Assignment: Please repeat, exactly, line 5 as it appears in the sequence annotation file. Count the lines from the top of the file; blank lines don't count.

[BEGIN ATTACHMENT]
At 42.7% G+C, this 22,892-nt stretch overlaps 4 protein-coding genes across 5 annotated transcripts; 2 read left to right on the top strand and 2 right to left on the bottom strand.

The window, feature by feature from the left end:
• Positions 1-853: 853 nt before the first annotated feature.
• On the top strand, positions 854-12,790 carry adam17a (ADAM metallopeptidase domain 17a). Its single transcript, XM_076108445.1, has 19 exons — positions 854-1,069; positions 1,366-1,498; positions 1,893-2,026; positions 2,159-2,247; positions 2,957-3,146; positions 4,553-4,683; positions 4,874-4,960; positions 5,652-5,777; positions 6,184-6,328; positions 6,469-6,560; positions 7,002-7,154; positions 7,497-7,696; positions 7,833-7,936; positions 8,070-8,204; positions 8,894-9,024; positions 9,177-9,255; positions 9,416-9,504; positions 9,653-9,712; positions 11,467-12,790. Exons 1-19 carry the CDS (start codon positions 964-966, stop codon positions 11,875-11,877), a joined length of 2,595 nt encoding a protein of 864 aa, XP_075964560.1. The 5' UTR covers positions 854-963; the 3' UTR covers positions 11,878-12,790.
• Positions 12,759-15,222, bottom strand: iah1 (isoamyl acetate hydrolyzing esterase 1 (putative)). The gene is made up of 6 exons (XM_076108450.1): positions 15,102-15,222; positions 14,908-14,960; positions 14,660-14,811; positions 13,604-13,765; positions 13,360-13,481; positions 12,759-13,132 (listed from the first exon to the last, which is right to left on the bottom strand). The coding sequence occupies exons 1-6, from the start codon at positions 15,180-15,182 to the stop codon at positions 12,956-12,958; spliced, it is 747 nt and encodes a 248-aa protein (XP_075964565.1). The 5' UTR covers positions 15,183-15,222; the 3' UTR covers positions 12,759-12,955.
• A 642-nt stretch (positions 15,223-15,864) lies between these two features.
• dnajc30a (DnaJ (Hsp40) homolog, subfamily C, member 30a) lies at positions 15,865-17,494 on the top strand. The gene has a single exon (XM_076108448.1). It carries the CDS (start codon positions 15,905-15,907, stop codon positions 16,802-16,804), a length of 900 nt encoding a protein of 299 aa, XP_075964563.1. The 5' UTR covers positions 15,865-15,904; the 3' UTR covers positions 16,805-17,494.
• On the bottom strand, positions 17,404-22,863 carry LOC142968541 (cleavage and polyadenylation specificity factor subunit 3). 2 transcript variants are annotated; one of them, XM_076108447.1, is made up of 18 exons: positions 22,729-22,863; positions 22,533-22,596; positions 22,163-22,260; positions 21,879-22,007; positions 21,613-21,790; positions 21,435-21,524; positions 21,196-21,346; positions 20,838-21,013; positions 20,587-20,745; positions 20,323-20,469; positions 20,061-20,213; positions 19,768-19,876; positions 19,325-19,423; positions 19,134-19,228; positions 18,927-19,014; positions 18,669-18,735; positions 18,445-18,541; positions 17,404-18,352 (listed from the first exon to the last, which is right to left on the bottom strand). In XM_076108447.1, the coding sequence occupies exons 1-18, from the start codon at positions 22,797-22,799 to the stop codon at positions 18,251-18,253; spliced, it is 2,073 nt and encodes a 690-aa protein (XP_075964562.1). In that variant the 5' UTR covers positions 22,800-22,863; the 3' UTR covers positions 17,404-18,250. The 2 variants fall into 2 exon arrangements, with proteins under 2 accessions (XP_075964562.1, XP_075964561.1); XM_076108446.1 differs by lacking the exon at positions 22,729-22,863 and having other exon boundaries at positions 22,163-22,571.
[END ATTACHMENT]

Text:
• Positions 12,759-15,222, bottom strand: iah1 (isoamyl acetate hydrolyzing esterase 1 (putative)). The gene is made up of 6 exons (XM_076108450.1): positions 15,102-15,222; positions 14,908-14,960; positions 14,660-14,811; positions 13,604-13,765; positions 13,360-13,481; positions 12,759-13,132 (listed from the first exon to the last, which is right to left on the bottom strand). The coding sequence occupies exons 1-6, from the start codon at positions 15,180-15,182 to the stop codon at positions 12,956-12,958; spliced, it is 747 nt and encodes a 248-aa protein (XP_075964565.1). The 5' UTR covers positions 15,183-15,222; the 3' UTR covers positions 12,759-12,955.